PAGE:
Tuesday, October 16, 2007

Internal Social Computing ... Continued

I have written about internal social computing earlier (with links to other posts I have written on this). You can see how I feel towards this, seeing how much I have written about this. However, a lot of companies are looking at the external, more visible form of social computing. Maybe this is based on the mindset a lot of us have, which is of broadcasting thoughts ... a la tv. There is a certain amount of interaction, but I dont think this is reaching anywhere near the potential it could. After all, for all the talk about suppliers being "trading partners", the fact is, you are a different company, and the supplier is a different company, and will continue to remain so. Which means that the aims of the two would conitunue to be mis-aligned. This happens with different divisions within the company, what can one talk about multiple companies. Which is why I feel that at the moment, companies must look at getting this moving internally, rather than try to be ambitious and get partners, vendors, customers into the fold.

An interesting post I came across about this ... This is by Dan Bricklin about wikis at Motorola. Interesting reading. Could have been more informative about the things they are doing there, but one very interesting thing which Dan writes about ...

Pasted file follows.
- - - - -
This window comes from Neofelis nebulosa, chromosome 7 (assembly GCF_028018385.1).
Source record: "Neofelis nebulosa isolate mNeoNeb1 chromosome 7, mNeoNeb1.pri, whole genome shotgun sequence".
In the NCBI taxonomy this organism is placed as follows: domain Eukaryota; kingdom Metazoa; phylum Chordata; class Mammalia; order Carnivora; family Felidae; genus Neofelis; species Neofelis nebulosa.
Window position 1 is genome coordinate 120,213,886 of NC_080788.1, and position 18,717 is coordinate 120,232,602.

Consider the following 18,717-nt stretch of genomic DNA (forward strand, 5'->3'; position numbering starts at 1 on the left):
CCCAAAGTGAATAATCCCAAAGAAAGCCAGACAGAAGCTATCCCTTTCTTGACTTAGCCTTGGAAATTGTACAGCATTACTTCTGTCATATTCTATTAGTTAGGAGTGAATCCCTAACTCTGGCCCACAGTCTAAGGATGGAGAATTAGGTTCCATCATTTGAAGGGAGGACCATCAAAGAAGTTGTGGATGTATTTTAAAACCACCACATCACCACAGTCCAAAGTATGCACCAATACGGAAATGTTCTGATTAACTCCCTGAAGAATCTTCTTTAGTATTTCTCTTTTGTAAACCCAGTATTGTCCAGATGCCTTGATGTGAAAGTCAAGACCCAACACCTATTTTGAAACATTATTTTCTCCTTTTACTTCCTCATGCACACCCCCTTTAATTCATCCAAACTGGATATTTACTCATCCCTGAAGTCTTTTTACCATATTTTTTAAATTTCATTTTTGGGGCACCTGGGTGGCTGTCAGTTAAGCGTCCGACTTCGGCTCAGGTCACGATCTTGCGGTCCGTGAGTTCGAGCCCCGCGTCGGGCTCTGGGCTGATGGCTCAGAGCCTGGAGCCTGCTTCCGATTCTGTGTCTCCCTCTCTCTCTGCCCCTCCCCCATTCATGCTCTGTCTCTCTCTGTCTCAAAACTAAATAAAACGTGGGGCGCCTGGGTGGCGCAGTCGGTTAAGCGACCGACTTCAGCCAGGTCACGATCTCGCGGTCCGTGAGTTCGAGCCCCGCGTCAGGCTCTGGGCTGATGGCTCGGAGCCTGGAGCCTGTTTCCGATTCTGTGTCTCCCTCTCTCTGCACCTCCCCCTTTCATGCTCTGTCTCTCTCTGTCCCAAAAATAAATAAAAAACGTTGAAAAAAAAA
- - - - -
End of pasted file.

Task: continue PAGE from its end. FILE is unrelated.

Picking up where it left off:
Process management data that shows a choke point or other problem in a process can link back automatically to a search of wiki data to find prior material relating to that situation and even identify individuals to be called in.

What we are talking about here is that process data, or transactional data can, indeed be integrated with the emerging vision of internal social computing. If we take the thought of "baking knowledge into business processes", then the logical conclusion we could come to, from there, is to take business processes (and the data they generate), and link this into social computing tools which are deployed internally. I have written about this, where I was mentioning the fact that SAP is looking at integrating the two thought processes. This has huge potential ... Imagine using the power of social computing, integrated with business process management. This could be huge. The major reason ... This would harness the power of knowledge of the masses into identifying and solving inherent problems which are there in the business. Its not that this knowledge is not there. How many times have we heard someone saying ... if only they would listen to the guys around here, they would know whats wrong.

A lot had been written about the drawbacks of wikis ... definitely this is not a perfect tool, but having said that, theres maybe no such thing as a perfect tool ... considering the tool is just about as good as the situation to which it is applied, and the expertise of the people applying the tool.

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